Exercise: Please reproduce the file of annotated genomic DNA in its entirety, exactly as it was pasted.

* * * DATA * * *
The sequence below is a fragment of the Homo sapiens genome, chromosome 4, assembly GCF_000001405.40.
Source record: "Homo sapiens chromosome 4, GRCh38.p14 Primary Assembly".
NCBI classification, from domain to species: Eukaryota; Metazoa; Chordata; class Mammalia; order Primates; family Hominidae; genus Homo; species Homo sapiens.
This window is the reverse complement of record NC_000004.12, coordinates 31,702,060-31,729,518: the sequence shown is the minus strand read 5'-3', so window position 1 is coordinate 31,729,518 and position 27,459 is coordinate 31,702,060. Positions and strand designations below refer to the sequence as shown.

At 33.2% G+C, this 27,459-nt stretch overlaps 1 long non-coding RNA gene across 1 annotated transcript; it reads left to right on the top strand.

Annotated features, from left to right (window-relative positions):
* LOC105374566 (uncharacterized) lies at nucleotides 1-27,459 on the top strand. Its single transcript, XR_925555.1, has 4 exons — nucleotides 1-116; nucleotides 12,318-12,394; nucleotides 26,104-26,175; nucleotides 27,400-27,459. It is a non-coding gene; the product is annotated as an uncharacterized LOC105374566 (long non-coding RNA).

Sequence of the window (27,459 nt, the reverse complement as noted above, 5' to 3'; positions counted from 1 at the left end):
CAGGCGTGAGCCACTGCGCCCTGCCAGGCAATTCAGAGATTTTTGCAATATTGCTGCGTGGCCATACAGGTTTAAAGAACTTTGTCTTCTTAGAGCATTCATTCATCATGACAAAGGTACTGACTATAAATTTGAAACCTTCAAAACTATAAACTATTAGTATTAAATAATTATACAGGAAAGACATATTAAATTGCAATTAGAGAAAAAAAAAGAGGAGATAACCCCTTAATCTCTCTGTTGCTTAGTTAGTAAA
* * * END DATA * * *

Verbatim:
The sequence below is a fragment of the Homo sapiens genome, chromosome 4, assembly GCF_000001405.40.
Source record: "Homo sapiens chromosome 4, GRCh38.p14 Primary Assembly".
NCBI classification, from domain to species: Eukaryota; Metazoa; Chordata; class Mammalia; order Primates; family Hominidae; genus Homo; species Homo sapiens.
This window is the reverse complement of record NC_000004.12, coordinates 31,702,060-31,729,518: the sequence shown is the minus strand read 5'-3', so window position 1 is coordinate 31,729,518 and position 27,459 is coordinate 31,702,060. Positions and strand designations below refer to the sequence as shown.

At 33.2% G+C, this 27,459-nt stretch overlaps 1 long non-coding RNA gene across 1 annotated transcript; it reads left to right on the top strand.

Annotated features, from left to right (window-relative positions):
* LOC105374566 (uncharacterized) lies at nucleotides 1-27,459 on the top strand. Its single transcript, XR_925555.1, has 4 exons — nucleotides 1-116; nucleotides 12,318-12,394; nucleotides 26,104-26,175; nucleotides 27,400-27,459. It is a non-coding gene; the product is annotated as an uncharacterized LOC105374566 (long non-coding RNA).

Sequence of the window (27,459 nt, the reverse complement as noted above, 5' to 3'; positions counted from 1 at the left end):
CAGGCGTGAGCCACTGCGCCCTGCCAGGCAATTCAGAGATTTTTGCAATATTGCTGCGTGGCCATACAGGTTTAAAGAACTTTGTCTTCTTAGAGCATTCATTCATCATGACAAAGGTACTGACTATAAATTTGAAACCTTCAAAACTATAAACTATTAGTATTAAATAATTATACAGGAAAGACATATTAAATTGCAATTAGAGAAAAAAAAAGAGGAGATAACCCCTTAATCTCTCTGTTGCTTAGTTAGTAAA